And then, it happened. Like Bernie Bros flock to a centrist democrat, 21 year old men with deeply questionable morals and soundcloud histories came for me. No, I don’t enjoy being called derogatory names by guys named Chad, but I do love being right. Within less than 5 minutes I’d been called every name in the book for simply suggesting that rapists shouldn’t get a nod from a worldwide publication. This lit a fire in me and I decided to do some digging into Complex’s mission and readership. Their website boasts that their outreach expands to 120 million people, and sitting at over 1.5 million twitter followers, it goes without saying that they have a solid platform to sway people’s thoughts on certain issues. They define their content as a “call to action,” and aim to highlight people with the “power to shift American pop culture, and reshape the face of the mainstream.” And yet, they can’t publicly denounce artists like XXXtentacion and Chris Brown? In an industry that seemingly survives on masculinity, women are no more valuable than an impression and a “click.”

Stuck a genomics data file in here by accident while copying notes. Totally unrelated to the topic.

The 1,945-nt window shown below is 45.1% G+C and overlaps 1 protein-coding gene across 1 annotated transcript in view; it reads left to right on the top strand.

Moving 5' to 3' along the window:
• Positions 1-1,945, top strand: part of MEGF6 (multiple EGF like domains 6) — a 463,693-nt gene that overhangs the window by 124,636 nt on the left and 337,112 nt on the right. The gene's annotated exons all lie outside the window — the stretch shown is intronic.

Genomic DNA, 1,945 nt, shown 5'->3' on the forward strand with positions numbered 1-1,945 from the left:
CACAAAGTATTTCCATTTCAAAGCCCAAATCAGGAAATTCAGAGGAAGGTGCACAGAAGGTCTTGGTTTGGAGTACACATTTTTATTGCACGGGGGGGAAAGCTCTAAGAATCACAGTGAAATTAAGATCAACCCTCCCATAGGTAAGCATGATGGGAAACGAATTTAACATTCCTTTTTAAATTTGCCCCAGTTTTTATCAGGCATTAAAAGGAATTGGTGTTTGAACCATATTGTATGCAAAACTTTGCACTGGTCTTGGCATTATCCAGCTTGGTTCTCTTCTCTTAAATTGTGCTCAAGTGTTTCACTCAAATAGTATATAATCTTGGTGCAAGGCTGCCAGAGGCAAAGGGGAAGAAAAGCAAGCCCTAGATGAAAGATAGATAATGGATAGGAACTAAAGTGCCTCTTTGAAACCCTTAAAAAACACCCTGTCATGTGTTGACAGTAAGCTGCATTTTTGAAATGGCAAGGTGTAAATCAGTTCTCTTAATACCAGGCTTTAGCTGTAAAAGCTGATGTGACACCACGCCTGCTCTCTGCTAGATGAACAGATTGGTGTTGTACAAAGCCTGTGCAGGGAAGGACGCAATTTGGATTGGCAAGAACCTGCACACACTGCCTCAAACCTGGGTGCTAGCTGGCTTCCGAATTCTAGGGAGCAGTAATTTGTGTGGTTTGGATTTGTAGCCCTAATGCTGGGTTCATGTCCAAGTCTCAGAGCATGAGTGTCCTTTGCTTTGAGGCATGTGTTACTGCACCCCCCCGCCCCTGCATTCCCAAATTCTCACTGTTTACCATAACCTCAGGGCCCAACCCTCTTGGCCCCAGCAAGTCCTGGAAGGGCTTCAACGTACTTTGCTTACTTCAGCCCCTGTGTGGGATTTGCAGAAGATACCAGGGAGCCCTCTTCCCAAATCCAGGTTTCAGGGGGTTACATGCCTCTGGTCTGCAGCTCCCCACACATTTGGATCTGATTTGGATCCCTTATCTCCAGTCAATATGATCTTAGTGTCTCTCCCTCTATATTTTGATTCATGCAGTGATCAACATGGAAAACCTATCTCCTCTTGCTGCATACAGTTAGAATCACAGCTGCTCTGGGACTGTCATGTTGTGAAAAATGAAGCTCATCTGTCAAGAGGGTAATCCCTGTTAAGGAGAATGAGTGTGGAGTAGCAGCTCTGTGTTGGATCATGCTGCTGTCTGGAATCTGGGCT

The Annenberg Inclusion Initiative released a study in February 2019, “Inclusion in the Recording Studio?” which dissected the inclusion and diversity of women in music. The results of this study were dismal at best — based on 700 songs in the Billboard Top 100 (from years 2012–2018), only 17.1% of artists in 2018 were female. I’ll also note, that while we’ve improved from 16.8% in 2017, this is down from 28.1% in 2016. To break this study down further, 12.3% of this sample were female songwriters, and a whopping 2.1% were producers. Even more upsetting? 4 out of 871 producers were women of color.